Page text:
In the second part of Hayden Speed’s look at straylining techniques, he covers boat placement, currents, bait, and berley deployment.
There are so many different techniques and locations that can be fished successfully when straylining. Whether it’s light tackle over sandy beaches, or heavy tackle over rugged reefs, it really is an exciting form of targeting fish – snapper in particular. Current is a vital component of any successful straylining session. It helps your berley disperse over a larger area, and also holds your bait away from the boat and up off the bottom. In a perfect scenario, once anchored, you want the current flowing straight back behind the boat onto the reef or fish sign you’ve identified.
However, it’s not always that simple! Before choosing a place to anchor, it is also important to identify which way the current is running. There are a few ways to do this. If you are fishing on a day with little wind, it is a lot easier to identify the current. Once you arrive you can do a passive drift (particularly while getting gear and berley ready). Provided there is no wind, the boat will move with the current and you’ll be able to see the drift line on your chart plotter.
Hayden’s sister Charlotte with a sizeable snapper caught straylining.
Also, on a still day with no wind, you will be able to identify the current by looking at how other boats are hanging on their anchor. Another tip is to use your GPS speed to determine the current by idling forward in different directions and paying attention to your GPS screen. Your GPS speed will be the highest when travelling with the current, and the slowest when motoring into the current.
The area that you want to fish should be down-current of where you end up anchoring; this will mean that your bait and berley drift back to where the sign is. Take time to get this right. Success often relies on the accuracy of your positioning while anchoring. I always anchor when I strayline – it helps the berley work much better and ensures that you are always fishing back to where the fish are. When fishing new territory, take time for a quiet reconnaissance by driving slowly around, scouting the bottom for fish and structure.
Once I’ve worked out where the fish are, the next task is to position the anchor and boat up-current from there. If there’s a bit of breeze, I will motor directly up wind – the stronger the wind, the further I will go. As I’m lowering the anchor, I try to position the vessel in front of the target area, which may take a few attempts, but being in the right spot can make a massive difference. The other factor to consider while anchoring, aside from the wind, is the direction and strength of the current.
One of the best investments a strayliner can make is in a large wobbly pot. This weighted cage allows you to lower your berley to a certain depth. Having your bait and berley trail at the same depth is essential, and the most important aspect of straylining. The depth you set your berley depends on a couple of main factors: the depth of the water and the amount of current. Typically, the deeper the water, the deeper I will have my wobbly pot (as snapper will most likely be holding in the bottom half of the water column).
However, I will always have it at least 3-4 metres up off the bottom, as the current flow is much better there. It also depends on the strength of the current; if the current is ripping through, I will position my berley only a metre or so above the fish sign, as the strong current will disperse the berley much more horizontally than a weaker current. In a smaller current or shallower water, I will have my berley higher. It will cover more ground as it sinks, dispersing over more area and attracting more fish. If you were to have your berley sitting deep with little current, it will fall to the bottom much quicker, covering far less ground.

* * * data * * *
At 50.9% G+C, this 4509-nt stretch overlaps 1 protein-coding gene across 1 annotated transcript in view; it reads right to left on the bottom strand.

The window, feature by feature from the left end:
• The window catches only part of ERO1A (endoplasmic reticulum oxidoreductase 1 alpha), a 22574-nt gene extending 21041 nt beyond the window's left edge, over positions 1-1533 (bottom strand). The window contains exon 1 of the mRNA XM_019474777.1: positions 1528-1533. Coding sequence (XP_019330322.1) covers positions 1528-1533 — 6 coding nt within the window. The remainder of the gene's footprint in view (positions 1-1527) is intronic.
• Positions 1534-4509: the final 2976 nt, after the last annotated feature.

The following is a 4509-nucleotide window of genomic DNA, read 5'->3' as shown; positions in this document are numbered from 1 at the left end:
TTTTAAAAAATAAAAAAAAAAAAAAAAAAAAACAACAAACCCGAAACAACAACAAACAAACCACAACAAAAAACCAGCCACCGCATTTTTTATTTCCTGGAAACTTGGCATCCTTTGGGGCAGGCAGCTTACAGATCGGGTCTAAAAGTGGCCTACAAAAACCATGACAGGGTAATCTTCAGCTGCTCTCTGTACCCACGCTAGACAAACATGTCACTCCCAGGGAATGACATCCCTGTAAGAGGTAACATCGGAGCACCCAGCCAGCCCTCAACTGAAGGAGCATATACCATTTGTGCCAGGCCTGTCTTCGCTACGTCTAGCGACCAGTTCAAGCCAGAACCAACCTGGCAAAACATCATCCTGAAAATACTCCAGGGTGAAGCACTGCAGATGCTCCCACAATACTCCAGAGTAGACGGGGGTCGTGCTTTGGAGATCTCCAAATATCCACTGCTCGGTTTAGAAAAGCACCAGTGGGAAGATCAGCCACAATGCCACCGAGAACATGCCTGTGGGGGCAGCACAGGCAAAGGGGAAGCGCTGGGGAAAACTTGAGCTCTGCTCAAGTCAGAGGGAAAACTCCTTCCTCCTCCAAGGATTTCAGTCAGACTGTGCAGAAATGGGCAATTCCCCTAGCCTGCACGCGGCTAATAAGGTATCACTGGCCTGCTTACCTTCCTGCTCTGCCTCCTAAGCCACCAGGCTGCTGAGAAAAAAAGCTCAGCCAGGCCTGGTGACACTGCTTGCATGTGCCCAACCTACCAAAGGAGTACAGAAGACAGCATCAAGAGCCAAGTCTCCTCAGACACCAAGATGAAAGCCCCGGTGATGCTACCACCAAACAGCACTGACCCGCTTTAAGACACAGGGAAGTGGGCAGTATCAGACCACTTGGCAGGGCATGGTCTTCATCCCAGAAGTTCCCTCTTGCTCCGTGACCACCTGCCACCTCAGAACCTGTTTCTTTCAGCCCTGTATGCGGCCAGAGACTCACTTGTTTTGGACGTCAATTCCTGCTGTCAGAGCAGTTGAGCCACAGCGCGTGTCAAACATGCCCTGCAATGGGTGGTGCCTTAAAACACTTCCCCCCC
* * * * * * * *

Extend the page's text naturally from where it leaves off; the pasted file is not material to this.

Think of berley as ‘advertising’; you can sweeten the deal for the fish by adding larger bits to your trail. Chop up your baitfish frames, or save any old baits from previous trips to be chopped up, then broadcast regularly by throwing them behind the boat every so often. Follow these chunks down with an unweighted cube of bait – a pilchard chunk is perfect for this – allowing it to drift back among the other pieces. Big baits might not necessarily be best in this instance!
When it comes to choosing your bait, fresh is definitely best. It is worth taking some time to catch bait when heading out. Jack mackerel, skipjack tuna, blue koheru, piper, and kahawai are all great fresh bait options.
However, if you are not lucky enough to catch some fresh bait, then frozen blue mackerel and skipjack are my go-tos – I’ve caught some of my biggest fish on these baits. I like to run big tough baits as these will last longer, allowing a big snapper time to find it before the small fish have stripped it to pieces. In my opinion, a big bait is not a whole pilchard! A big bait is a whole jack mackerel or half of a blue mackerel.
You will be surprised at the size of small fish that will still have a crack at these! It’s important to stay in touch with your bait and keep it active. Every now and then, lift your bait up a couple metres to ensure that you are not snagged on the bottom, and to check that the weight of your bait is still there. You should be able to feel the bait but if there is no resistance, it’s likely your bait has been picked off and you are fishing with bare hooks!
Even though the above sounds super technical, don’t be so overwhelmed that you don’t try it. If you keep thinking about the key things – where you are fishing, and how you are presenting your bait and berley – then you will be able to adjust your technique as your results improve. It’s not rocket science!
June 2022 - Hayden Speed
New Zealand Fishing News Magazine.
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